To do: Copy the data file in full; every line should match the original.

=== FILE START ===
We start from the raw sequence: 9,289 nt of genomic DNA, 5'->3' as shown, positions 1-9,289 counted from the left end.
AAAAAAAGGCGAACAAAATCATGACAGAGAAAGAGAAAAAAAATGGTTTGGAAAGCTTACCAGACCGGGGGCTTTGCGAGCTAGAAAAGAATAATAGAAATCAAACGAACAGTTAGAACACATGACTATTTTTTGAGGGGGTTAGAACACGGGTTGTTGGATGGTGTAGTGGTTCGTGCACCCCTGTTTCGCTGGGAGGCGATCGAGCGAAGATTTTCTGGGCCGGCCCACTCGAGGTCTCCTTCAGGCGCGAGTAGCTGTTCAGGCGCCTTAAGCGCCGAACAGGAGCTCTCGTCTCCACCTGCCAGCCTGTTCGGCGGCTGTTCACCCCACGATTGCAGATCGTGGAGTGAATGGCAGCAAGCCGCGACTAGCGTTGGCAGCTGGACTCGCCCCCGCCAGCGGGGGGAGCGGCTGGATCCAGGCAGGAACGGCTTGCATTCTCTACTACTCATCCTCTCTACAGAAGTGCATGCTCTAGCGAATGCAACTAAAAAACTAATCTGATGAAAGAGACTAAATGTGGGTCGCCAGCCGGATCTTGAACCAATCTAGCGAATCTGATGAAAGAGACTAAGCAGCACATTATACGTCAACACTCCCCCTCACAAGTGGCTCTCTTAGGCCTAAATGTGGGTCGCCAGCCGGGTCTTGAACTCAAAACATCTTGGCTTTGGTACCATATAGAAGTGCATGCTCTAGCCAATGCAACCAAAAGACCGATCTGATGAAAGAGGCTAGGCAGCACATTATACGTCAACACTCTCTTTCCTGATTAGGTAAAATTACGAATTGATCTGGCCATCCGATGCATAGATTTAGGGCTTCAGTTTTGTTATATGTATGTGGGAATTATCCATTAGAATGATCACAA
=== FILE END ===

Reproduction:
We start from the raw sequence: 9,289 nt of genomic DNA, 5'->3' as shown, positions 1-9,289 counted from the left end.
AAAAAAAGGCGAACAAAATCATGACAGAGAAAGAGAAAAAAAATGGTTTGGAAAGCTTACCAGACCGGGGGCTTTGCGAGCTAGAAAAGAATAATAGAAATCAAACGAACAGTTAGAACACATGACTATTTTTTGAGGGGGTTAGAACACGGGTTGTTGGATGGTGTAGTGGTTCGTGCACCCCTGTTTCGCTGGGAGGCGATCGAGCGAAGATTTTCTGGGCCGGCCCACTCGAGGTCTCCTTCAGGCGCGAGTAGCTGTTCAGGCGCCTTAAGCGCCGAACAGGAGCTCTCGTCTCCACCTGCCAGCCTGTTCGGCGGCTGTTCACCCCACGATTGCAGATCGTGGAGTGAATGGCAGCAAGCCGCGACTAGCGTTGGCAGCTGGACTCGCCCCCGCCAGCGGGGGGAGCGGCTGGATCCAGGCAGGAACGGCTTGCATTCTCTACTACTCATCCTCTCTACAGAAGTGCATGCTCTAGCGAATGCAACTAAAAAACTAATCTGATGAAAGAGACTAAATGTGGGTCGCCAGCCGGATCTTGAACCAATCTAGCGAATCTGATGAAAGAGACTAAGCAGCACATTATACGTCAACACTCCCCCTCACAAGTGGCTCTCTTAGGCCTAAATGTGGGTCGCCAGCCGGGTCTTGAACTCAAAACATCTTGGCTTTGGTACCATATAGAAGTGCATGCTCTAGCCAATGCAACCAAAAGACCGATCTGATGAAAGAGGCTAGGCAGCACATTATACGTCAACACTCTCTTTCCTGATTAGGTAAAATTACGAATTGATCTGGCCATCCGATGCATAGATTTAGGGCTTCAGTTTTGTTATATGTATGTGGGAATTATCCATTAGAATGATCACAA